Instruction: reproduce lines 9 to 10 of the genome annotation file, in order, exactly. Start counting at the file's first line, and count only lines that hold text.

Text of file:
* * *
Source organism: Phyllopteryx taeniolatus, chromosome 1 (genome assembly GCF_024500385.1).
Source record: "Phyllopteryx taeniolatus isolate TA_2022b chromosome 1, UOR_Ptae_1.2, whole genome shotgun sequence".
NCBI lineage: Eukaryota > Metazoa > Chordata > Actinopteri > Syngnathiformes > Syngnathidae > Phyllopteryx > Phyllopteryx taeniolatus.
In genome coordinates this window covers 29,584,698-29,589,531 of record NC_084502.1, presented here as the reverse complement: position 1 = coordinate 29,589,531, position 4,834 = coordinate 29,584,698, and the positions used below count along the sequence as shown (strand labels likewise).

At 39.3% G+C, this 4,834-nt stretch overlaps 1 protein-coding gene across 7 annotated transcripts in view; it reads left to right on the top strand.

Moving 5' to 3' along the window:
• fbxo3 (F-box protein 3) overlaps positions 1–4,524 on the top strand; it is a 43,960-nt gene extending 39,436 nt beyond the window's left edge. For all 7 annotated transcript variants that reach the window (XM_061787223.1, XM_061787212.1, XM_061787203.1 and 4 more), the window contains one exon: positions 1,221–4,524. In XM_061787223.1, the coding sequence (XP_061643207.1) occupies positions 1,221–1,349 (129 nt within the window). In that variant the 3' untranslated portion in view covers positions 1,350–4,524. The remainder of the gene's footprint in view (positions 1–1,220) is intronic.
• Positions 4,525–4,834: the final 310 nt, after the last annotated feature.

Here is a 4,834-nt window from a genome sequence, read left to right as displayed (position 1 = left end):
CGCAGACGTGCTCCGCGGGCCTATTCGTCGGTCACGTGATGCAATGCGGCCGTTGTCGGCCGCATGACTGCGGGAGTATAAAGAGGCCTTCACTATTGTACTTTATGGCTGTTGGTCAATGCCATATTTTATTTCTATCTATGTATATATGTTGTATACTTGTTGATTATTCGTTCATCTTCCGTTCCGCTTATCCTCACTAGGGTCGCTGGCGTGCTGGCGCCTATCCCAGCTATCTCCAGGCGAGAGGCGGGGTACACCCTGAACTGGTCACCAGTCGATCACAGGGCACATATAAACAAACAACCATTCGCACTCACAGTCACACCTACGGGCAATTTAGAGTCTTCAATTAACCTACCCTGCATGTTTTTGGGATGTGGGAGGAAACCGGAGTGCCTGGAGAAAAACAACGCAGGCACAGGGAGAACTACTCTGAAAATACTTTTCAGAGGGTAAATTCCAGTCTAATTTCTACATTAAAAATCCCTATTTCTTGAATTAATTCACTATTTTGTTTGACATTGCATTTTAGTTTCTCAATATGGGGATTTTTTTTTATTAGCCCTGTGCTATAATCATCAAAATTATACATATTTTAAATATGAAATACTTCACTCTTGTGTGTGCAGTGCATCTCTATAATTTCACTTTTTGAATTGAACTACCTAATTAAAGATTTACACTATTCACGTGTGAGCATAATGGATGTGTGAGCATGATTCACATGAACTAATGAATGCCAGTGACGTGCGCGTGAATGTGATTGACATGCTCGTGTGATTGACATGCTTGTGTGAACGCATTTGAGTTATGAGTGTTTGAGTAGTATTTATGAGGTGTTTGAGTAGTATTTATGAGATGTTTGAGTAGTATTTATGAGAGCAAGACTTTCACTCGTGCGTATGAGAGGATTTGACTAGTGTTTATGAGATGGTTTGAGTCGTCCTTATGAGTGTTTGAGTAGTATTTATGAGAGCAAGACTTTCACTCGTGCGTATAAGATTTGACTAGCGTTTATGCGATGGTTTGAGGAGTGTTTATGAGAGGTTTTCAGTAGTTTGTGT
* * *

Here is a 4,834-nt window from a genome sequence, read left to right as displayed (position 1 = left end):
CGCAGACGTGCTCCGCGGGCCTATTCGTCGGTCACGTGATGCAATGCGGCCGTTGTCGGCCGCATGACTGCGGGAGTATAAAGAGGCCTTCACTATTGTACTTTATGGCTGTTGGTCAATGCCATATTTTATTTCTATCTATGTATATATGTTGTATACTTGTTGATTATTCGTTCATCTTCCGTTCCGCTTATCCTCACTAGGGTCGCTGGCGTGCTGGCGCCTATCCCAGCTATCTCCAGGCGAGAGGCGGGGTACACCCTGAACTGGTCACCAGTCGATCACAGGGCACATATAAACAAACAACCATTCGCACTCACAGTCACACCTACGGGCAATTTAGAGTCTTCAATTAACCTACCCTGCATGTTTTTGGGATGTGGGAGGAAACCGGAGTGCCTGGAGAAAAACAACGCAGGCACAGGGAGAACTACTCTGAAAATACTTTTCAGAGGGTAAATTCCAGTCTAATTTCTACATTAAAAATCCCTATTTCTTGAATTAATTCACTATTTTGTTTGACATTGCATTTTAGTTTCTCAATATGGGGATTTTTTTTTATTAGCCCTGTGCTATAATCATCAAAATTATACATATTTTAAATATGAAATACTTCACTCTTGTGTGTGCAGTGCATCTCTATAATTTCACTTTTTGAATTGAACTACCTAATTAAAGATTTACACTATTCACGTGTGAGCATAATGGATGTGTGAGCATGATTCACATGAACTAATGAATGCCAGTGACGTGCGCGTGAATGTGATTGACATGCTCGTGTGATTGACATGCTTGTGTGAACGCATTTGAGTTATGAGTGTTTGAGTAGTATTTATGAGGTGTTTGAGTAGTATTTATGAGATGTTTGAGTAGTATTTATGAGAGCAAGACTTTCACTCGTGCGTATGAGAGGATTTGACTAGTGTTTATGAGATGGTTTGAGTCGTCCTTATGAGTGTTTGAGTAGTATTTATGAGAGCAAGACTTTCACTCGTGCGTATAAGATTTGACTAGCGTTTATGCGATGGTTTGAGGAGTGTTTATGAGAGGTTTTCAGTAGTTTGTGT